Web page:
Florida International faces four more years of probation because it used 45 ineligible student-athletes in 15 different sports, the NCAA announced Wednesday. The Golden Panthers must vacate any of the wins they collected while using ineligible players.
The school already was serving a probationary period that was scheduled to end May 20. Florida International's probation now will last through May 19, 2012. The NCAA cited Florida International for using ineligible athletes from the 2002-03 school year to 2006-07.
Florida International's violations occurred as the school was making the move from the Division I-AA level to the Division I-A rankings. The Golden Panthers made the move to Division I-A within four years after the school launched its football program.
NCAA officials said Florida International didn't expand its compliance department as its athletic program grew. The NCAA also indicated that the personnel making eligibility certification decisions at Florida International weren't properly educated on NCAAA rules and were basing their choices on a software system that didn't always contain all the relevant information.
"Upon discovering these violations, we put in place new compliance procedures that are much more suited to the university FIU has become in the last 10 years," FIU president Modesto A. Maidique said. "We now have the level of staffing and the redundancies that will prevent these types of infractions from occurring again in the future."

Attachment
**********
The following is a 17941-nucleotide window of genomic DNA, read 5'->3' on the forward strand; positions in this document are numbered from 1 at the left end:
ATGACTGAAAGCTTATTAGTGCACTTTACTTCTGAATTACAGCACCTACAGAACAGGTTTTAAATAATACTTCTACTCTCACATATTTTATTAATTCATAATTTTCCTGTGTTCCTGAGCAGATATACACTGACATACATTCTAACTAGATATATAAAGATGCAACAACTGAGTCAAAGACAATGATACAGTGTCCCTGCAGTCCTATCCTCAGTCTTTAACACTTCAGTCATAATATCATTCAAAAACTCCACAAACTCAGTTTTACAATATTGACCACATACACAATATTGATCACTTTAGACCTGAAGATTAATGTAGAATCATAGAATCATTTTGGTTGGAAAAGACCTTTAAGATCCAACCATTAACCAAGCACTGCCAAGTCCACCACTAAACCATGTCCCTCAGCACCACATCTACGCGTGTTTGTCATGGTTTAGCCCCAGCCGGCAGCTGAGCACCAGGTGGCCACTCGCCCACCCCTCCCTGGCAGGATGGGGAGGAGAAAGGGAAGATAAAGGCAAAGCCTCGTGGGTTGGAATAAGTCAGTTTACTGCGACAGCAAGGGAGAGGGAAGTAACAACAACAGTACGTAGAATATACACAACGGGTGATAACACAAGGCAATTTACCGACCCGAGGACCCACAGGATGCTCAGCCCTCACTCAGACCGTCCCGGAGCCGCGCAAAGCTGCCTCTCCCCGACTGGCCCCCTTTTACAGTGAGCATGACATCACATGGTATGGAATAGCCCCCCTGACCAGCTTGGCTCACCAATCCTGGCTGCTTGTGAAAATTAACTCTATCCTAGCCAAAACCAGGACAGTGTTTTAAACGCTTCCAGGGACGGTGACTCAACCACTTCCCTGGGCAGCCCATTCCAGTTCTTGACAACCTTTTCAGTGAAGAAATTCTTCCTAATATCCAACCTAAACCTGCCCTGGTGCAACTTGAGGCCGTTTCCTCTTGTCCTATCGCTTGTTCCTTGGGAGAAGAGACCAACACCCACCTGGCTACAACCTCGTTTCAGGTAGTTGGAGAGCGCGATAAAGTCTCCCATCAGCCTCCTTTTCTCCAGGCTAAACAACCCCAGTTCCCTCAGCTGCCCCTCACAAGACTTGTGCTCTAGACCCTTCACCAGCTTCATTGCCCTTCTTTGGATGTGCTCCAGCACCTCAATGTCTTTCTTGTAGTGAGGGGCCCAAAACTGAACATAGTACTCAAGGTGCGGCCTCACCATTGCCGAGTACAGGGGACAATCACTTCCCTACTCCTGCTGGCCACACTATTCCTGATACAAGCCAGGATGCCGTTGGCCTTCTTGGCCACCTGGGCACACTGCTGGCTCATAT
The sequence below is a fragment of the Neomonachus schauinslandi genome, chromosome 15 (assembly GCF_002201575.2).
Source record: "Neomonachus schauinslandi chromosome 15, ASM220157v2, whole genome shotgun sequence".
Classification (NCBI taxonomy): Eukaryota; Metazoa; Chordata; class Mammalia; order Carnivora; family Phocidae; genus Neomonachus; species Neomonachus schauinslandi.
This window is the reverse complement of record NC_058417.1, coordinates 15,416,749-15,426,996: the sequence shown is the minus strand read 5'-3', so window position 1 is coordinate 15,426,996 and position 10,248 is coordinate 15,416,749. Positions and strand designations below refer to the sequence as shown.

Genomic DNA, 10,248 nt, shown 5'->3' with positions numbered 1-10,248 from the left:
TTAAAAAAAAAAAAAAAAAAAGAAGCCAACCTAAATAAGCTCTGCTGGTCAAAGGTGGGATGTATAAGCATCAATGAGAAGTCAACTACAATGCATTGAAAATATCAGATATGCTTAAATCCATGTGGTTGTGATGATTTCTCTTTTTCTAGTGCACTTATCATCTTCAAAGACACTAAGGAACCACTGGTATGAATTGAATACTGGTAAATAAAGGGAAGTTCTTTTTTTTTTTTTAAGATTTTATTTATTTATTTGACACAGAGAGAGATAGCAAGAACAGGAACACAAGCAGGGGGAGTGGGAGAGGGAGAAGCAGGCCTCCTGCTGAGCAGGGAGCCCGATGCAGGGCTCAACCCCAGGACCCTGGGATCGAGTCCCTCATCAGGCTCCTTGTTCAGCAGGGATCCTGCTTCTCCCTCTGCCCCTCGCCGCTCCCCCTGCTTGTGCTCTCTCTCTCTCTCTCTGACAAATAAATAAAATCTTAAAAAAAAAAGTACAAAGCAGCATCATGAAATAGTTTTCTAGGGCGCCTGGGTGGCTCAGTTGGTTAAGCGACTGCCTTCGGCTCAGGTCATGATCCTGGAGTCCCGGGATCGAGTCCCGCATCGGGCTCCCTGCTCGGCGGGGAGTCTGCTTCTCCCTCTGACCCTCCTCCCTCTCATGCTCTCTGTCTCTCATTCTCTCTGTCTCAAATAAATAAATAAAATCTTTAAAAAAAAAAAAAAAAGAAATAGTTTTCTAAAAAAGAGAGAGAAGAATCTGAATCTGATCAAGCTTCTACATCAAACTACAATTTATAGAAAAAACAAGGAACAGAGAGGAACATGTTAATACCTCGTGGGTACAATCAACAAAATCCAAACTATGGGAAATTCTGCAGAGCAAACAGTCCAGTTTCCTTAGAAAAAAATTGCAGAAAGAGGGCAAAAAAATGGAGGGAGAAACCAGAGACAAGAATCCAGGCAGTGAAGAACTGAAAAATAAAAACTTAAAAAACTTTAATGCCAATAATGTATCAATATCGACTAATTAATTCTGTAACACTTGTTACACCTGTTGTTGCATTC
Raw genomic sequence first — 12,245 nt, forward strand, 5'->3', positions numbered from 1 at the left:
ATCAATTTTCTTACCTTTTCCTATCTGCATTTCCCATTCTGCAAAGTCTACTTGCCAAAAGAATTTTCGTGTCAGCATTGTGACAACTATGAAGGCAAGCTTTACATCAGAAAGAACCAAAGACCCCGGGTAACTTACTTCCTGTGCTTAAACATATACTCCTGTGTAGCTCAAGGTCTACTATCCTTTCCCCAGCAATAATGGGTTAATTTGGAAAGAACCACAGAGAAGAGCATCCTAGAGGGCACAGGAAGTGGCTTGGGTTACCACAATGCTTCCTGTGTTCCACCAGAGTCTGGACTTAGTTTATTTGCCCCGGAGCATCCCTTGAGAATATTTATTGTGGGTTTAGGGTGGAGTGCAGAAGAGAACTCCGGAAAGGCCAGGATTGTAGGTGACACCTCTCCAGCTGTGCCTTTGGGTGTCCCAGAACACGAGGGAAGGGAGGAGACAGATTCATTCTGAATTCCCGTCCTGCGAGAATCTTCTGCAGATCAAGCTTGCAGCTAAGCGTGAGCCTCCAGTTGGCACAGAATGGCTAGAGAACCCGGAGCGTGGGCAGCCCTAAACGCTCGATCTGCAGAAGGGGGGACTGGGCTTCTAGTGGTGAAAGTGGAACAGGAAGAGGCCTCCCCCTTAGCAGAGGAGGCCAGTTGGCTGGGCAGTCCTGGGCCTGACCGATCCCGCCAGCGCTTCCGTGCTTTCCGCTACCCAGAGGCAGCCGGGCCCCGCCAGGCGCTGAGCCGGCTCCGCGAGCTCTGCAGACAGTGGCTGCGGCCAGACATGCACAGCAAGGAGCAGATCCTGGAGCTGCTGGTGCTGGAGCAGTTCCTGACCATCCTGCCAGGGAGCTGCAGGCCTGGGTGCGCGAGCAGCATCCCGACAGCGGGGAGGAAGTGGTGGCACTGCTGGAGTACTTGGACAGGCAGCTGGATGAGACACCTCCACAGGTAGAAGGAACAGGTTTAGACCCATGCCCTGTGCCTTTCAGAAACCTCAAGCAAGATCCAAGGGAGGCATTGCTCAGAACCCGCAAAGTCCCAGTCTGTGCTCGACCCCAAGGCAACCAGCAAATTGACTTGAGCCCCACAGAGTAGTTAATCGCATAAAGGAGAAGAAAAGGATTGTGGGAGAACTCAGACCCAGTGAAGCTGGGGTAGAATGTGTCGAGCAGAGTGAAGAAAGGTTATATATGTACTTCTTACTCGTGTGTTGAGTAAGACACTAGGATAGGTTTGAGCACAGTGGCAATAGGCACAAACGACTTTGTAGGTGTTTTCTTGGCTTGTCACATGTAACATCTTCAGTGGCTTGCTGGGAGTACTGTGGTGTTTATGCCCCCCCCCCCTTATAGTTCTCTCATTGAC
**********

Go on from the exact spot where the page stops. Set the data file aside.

The NCAA is recommending that the Sun Belt Conference conduct an audit of Florida International's compliance programs halfway through the school's probationary period.
Florida International misapplied rules pertaining to full-time enrollment, progress-toward-degree requirements, the "five-year" eligibility rule, squad lists and transfers, the NCAA said. Florida International also over-awarded scholarships in men's soccer, women's soccer and women's golf from 2004-05 through 2006-07.
The penalties include scholarship reductions in 11 sports. Florida International's self-imposed scholarship cuts include a loss of three grants-in-aid for football and one for men's basketball. Other programs losing scholarships include baseball, men's soccer, softball, women's golf, women's swimming and women's soccer.
These scholarship reductions are separate from any penalties the school might face in regard to its Academic Progress Rate, said Josephine Potuto, the chair of the NCAA infractions committee. The NCAA released the APRs of each school Tuesday and noted that Florida International lost three scholarships in football and one in basketball.